Public Security. The Court therefore noted that the operation had not been accompanied by the
existing internal safeguards normally surrounding the intervention of this type of special unit.
With regard to the applicant’s character, the domestic courts had considered that the claim of the
applicant’s dangerousness, which had been used to justify the intervention of the GIPN, stemmed
only from statements by the police officers who had requested the intervention and was not
supported by any evidence.

Furthermore, some domestic courts had themselves questioned the proportionality of the GIPN’s
intervention in the circumstances of the case. The Criminal Court held on 13 January 2009 that the
intervention of a special unit such as the GIPN in a preliminary investigation into threats was unusual
and that, following the applicant’s disorderly arrest, he had never been placed under judicial
investigation or even questioned by the investigating judge who had issued the letter of request
prompting the police intervention.

The Court also observed that the Court of Appeal had nevertheless taken the view that it was
“possible that this choice was disproportionate to the risk presented by Mr Castellani”.
Lastly, the file showed that no reference had been made to any prior enquiries to determine
whether or not the applicant would be alone at the time of his arrest. The Court found that the
possible presence of members of the suspect’s family at the location of the arrest had to be taken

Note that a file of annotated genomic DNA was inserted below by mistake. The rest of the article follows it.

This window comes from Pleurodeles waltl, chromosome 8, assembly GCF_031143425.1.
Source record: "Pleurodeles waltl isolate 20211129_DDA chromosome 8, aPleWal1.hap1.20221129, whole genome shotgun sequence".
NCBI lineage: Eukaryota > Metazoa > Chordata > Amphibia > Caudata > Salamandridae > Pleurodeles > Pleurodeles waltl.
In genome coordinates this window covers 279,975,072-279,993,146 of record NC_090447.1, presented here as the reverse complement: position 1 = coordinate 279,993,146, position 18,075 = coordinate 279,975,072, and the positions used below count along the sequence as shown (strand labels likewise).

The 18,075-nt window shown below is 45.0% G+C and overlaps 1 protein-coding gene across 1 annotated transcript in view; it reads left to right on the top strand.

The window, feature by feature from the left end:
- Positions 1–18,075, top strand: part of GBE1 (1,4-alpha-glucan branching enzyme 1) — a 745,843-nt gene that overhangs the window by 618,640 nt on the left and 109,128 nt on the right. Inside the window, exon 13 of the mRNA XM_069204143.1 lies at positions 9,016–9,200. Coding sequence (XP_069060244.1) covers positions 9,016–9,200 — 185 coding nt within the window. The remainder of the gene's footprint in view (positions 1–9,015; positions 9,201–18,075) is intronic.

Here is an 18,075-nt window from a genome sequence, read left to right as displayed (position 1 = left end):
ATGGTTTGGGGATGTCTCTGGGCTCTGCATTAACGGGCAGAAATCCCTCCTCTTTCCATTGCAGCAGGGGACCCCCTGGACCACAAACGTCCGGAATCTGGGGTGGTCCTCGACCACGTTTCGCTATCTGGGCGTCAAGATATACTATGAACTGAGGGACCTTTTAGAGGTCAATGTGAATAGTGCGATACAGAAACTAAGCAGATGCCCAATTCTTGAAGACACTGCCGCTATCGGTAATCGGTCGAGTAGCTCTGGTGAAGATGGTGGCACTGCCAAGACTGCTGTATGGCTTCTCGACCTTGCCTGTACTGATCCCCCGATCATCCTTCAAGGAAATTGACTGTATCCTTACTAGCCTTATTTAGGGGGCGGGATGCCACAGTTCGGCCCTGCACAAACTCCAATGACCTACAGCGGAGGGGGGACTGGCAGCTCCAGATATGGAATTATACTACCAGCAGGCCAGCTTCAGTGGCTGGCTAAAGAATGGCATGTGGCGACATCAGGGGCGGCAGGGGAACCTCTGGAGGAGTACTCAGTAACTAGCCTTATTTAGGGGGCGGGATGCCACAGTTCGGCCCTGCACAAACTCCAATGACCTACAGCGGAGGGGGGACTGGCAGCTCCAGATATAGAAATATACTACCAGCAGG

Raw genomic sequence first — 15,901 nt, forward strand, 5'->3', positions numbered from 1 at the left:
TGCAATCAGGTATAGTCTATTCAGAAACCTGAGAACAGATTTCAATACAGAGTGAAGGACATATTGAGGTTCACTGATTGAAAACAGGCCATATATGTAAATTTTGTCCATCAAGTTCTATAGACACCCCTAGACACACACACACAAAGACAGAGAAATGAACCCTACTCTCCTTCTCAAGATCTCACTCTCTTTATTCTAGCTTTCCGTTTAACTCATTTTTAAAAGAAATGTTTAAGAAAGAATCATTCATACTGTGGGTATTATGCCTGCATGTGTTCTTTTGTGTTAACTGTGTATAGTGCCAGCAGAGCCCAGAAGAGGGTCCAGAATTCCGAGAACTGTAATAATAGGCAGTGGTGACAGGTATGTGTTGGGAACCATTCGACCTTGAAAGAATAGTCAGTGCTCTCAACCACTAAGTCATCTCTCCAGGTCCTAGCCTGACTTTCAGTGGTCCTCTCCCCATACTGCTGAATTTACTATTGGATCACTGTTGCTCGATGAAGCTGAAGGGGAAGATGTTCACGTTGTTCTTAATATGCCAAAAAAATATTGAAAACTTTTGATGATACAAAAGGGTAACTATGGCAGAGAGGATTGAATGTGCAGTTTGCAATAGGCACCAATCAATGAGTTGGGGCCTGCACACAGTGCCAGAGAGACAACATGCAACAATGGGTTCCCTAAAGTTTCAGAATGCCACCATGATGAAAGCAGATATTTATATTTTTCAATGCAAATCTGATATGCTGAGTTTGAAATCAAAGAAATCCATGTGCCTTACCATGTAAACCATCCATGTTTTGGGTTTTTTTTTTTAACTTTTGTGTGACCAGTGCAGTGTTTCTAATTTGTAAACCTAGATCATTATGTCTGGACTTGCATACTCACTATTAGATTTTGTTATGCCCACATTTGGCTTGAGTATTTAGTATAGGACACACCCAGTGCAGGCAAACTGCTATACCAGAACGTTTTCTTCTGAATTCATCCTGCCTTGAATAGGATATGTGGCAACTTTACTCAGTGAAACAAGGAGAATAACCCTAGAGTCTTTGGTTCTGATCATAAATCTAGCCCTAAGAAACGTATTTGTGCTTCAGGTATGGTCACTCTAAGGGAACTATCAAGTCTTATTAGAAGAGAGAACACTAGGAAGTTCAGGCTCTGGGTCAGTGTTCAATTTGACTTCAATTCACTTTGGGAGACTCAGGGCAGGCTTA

into account in the planning and execution of this type of police operation. Such consideration was
lacking in the present case and the police had not planned their operation at the applicant’s family
home accordingly.

Having taken into account all the particular circumstances of the case, the Court concluded that the
police operation at the applicant’s home had not been planned or carried out in such a way as to
ensure that the means employed were strictly necessary to achieve its ultimate aim, namely the
arrest of a person suspected of having committed a criminal offence.

With regard to the use of force by the police officers, it was not disputed, first, that the applicant’s
recorded injuries had been caused by the police officers who arrested him or, secondly, that Mr
Castellani had hit one of them with an iron bar. However, the applicant and the Government had not
related the same version of the events.

The Court noted that the Criminal Court had held, in a decision which had become final, that the
applicant had legitimately believed that he had been attacked in his home and that he had acted in
self-defence. Consequently, the Court could not accept the Government’s submission that the
applicant had knowingly assaulted the police officers, a version which derived only from the
assertions of the police officers who had been involved in the arrest and against whom proceedings
had subsequently been brought, without there being any other evidence in the file to support this
claim.

The Court nevertheless observed, first, that the applicant had not been charged with resisting arrest
and, secondly, that the actions of a number of police officers, who were wearing helmets and
protected by shields, had been particularly violent.

The Court thus found that the means used were thus not strictly necessary for the applicant’s arrest
and that the physical force used against him had not been made necessary by his conduct.

There had therefore been a violation of Article 3 of the Convention.

Just satisfaction (Article 41)

The Court held that France was to pay the applicant 2,803 euros (EUR) in respect of pecuniary
damage, and EUR 20,000 in respect of non-pecuniary damage.


ECHRCaseLaw